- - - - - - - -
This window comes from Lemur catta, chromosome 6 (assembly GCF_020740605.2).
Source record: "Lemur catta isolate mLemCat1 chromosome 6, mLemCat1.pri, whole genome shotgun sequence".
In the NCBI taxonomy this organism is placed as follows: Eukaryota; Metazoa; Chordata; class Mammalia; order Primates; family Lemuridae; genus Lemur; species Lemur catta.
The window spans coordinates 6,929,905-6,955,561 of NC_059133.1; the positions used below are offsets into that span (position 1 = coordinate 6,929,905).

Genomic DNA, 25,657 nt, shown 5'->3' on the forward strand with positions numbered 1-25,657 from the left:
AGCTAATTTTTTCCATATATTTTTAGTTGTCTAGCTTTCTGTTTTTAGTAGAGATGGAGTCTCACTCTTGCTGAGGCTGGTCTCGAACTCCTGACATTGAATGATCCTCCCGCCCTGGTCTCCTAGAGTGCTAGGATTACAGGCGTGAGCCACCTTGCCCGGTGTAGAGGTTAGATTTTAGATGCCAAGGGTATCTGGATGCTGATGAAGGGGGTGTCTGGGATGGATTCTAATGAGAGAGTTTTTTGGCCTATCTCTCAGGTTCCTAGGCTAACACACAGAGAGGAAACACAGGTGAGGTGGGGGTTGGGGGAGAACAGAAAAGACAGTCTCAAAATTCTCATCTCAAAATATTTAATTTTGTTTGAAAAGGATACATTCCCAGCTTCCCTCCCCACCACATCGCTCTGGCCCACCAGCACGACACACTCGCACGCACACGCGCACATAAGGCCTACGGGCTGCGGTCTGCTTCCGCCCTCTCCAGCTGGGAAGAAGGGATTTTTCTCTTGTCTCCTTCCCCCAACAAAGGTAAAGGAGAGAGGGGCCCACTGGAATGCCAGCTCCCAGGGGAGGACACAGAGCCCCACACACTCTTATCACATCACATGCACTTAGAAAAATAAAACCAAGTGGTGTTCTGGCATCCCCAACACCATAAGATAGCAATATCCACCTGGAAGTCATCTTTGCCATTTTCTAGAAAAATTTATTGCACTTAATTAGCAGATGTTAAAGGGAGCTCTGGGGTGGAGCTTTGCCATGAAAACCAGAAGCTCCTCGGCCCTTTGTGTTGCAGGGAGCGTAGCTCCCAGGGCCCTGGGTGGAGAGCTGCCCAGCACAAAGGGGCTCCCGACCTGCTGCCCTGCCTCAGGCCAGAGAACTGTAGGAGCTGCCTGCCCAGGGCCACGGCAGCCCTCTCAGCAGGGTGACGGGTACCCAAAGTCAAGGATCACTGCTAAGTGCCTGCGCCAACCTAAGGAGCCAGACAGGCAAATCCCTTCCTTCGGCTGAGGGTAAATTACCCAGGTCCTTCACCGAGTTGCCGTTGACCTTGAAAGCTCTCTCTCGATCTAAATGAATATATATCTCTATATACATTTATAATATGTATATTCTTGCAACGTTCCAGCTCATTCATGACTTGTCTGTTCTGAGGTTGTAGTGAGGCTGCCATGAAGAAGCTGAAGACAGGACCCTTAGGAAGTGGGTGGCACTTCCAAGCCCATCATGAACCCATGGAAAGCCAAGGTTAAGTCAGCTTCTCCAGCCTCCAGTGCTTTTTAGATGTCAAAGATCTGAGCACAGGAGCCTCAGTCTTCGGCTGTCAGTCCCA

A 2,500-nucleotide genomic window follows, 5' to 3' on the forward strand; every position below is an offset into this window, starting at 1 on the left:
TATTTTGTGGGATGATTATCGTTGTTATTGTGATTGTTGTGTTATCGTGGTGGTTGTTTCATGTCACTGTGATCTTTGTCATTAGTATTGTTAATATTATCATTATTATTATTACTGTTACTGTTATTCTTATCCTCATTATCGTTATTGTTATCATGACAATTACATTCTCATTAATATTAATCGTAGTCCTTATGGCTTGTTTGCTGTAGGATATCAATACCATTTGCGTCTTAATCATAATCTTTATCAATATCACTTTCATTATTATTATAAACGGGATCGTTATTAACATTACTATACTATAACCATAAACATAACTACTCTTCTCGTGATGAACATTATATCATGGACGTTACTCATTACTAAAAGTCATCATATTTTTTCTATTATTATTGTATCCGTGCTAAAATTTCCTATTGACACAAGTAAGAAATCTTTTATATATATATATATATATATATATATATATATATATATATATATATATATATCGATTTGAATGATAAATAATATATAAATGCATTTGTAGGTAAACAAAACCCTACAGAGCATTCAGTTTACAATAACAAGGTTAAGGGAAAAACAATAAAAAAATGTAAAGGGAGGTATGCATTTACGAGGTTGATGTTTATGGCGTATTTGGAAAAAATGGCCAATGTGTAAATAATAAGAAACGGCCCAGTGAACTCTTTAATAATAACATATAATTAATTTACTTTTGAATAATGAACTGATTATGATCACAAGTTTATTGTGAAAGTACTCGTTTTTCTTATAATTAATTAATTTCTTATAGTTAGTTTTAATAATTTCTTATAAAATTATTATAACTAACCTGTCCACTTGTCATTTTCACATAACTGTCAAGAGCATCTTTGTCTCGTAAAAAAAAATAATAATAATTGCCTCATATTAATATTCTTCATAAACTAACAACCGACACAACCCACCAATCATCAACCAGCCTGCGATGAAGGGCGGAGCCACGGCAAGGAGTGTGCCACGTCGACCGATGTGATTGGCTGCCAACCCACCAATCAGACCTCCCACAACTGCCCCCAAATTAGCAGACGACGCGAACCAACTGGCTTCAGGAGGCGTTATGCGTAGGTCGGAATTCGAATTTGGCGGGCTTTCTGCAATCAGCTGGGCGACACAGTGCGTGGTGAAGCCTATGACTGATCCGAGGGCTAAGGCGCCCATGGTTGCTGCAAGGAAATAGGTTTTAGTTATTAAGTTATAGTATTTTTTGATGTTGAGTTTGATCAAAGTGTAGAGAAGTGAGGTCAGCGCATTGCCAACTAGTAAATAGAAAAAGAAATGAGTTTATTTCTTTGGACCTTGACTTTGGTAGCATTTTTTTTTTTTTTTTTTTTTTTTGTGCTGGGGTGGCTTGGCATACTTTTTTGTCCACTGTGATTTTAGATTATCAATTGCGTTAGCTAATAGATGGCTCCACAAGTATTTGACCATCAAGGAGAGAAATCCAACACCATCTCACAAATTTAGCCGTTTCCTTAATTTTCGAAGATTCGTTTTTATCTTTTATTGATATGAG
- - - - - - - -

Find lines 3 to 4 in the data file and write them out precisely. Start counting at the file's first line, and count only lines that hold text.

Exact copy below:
In the NCBI taxonomy this organism is placed as follows: Eukaryota; Metazoa; Chordata; class Mammalia; order Primates; family Lemuridae; genus Lemur; species Lemur catta.
The window spans coordinates 6,929,905-6,955,561 of NC_059133.1; the positions used below are offsets into that span (position 1 = coordinate 6,929,905).